Avoids all roads and turns where vehicles with tandem axles are prohibited.

Through Traffic Prohibited

Avoids all roads and turns where through traffic (non-local) is prohibited.

Truck with Trailers Restriction

Avoids all roads and turns where the maximum number of trailers allowed on a truck for the road is less than or equal to the number of trailers on the truck.

Use Preferred Hazmat Routes+

Uses preferred routes for transporting any Hazmat material (soft restriction).

Use Preferred Truck Routes+

Uses preferred truck routes (soft restriction).

Walking

Avoids all roads and turns where pedestrians are prohibited.

Weight per Axle Restriction (kilograms)

Avoids all roads and turns where the maximum vehicle weight limit per axle for the road is less than the vehicle weight per axle.

Weight Restriction (kilograms)

Avoids all roads and turns where the maximum vehicle weight limit for the road is less than the vehicle weight.

Width Restriction (meters)

Avoids all roads and turns where the maximum vehicle width limit for the road is less than the vehicle width.

Travel modes

A travel mode is a preselected set of restrictions. The available travel modes for routing are listed in the following table:

Travel modeDescription

Driving Time

Models the movement of cars and other similar small automobiles, such as pickup trucks, and finds solutions that optimize travel time. Travel obeys one-way roads, avoids illegal turns, and follows other rules that are specific to cars. When you specify a start time, dynamic travel speeds based on traffic are used where it is available.

Driving Distance

Models the movement of cars and other similar small automobiles, such as pickup trucks, and finds solutions that optimize travel distance. Travel obeys one-way roads, avoids illegal turns, and follows other rules that are specific to cars.

Rural Driving Time

Models the movement of cars and other similar small automobiles, such as pickup trucks, and finds solutions that optimize travel time. Travel obeys one-way roads, avoids illegal turns, and follows other rules that are specific to cars but does not discourage travel on unpaved roads. When you specify a start time, dynamic travel speeds based on traffic are used where it is available.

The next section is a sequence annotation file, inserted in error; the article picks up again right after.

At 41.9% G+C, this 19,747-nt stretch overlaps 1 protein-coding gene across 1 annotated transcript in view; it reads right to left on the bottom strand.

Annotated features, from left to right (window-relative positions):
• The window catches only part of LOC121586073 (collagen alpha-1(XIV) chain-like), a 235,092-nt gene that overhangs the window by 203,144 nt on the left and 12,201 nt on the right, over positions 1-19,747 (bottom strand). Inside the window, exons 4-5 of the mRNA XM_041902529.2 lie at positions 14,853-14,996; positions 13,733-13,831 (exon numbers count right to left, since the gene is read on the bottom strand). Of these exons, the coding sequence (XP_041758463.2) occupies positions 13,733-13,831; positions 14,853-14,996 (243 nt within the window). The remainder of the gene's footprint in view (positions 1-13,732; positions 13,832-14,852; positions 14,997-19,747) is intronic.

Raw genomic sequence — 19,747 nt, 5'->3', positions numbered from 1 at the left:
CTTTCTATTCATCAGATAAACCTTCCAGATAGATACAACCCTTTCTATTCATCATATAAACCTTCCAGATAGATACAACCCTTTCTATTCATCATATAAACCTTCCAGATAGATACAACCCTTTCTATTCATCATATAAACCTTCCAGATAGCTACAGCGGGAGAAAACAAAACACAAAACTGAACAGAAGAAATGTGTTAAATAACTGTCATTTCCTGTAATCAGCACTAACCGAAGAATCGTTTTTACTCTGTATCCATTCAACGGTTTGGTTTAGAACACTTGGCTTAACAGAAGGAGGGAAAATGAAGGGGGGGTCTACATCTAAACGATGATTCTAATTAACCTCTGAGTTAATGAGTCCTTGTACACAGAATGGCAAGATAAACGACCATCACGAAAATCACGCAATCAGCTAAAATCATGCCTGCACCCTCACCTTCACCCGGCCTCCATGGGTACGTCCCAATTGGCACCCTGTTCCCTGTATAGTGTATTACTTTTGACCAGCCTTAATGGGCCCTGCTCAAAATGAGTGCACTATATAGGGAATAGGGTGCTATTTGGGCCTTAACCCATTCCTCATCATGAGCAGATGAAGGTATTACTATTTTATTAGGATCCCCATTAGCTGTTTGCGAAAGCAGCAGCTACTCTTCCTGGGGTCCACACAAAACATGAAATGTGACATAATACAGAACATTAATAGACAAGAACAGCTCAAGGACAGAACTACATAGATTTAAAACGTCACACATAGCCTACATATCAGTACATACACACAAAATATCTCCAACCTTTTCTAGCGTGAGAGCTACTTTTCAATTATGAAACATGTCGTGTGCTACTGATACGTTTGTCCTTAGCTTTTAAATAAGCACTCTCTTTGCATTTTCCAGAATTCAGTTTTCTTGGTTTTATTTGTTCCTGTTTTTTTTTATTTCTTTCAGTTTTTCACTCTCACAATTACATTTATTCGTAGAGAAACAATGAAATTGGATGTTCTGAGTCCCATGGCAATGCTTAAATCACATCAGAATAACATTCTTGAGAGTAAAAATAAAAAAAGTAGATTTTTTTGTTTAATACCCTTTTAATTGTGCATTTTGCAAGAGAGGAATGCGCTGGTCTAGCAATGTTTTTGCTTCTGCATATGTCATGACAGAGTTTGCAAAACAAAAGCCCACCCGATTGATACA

Rural Driving Distance

Models the movement of cars and other similar small automobiles, such as pickup trucks, and finds solutions that optimize travel distance. Travel obeys one-way roads, avoids illegal turns, and follows other rules that are specific to cars but does not discourage travel on unpaved roads.

Trucking Time

Models basic truck travel by preferring designated truck routes and finds solutions that optimize travel time. Routes must obey one-way roads, avoid illegal turns, and so on. When you specify a start time, dynamic travel speeds based on traffic are used where it is available, up to the legal truck speed limit.

Trucking Distance

Models basic truck travel by preferring designated truck routes, and finds solutions that optimize travel distance. Routes must obey one-way roads, avoid illegal turns, and so on.

Walking Time

Follows paths and roads that allow pedestrian traffic and finds solutions that optimize travel time. The walking speed is set to 5 kilometers per hour.

Walking Distance

Follows paths and roads that allow pedestrian traffic and finds solutions that optimize travel distance.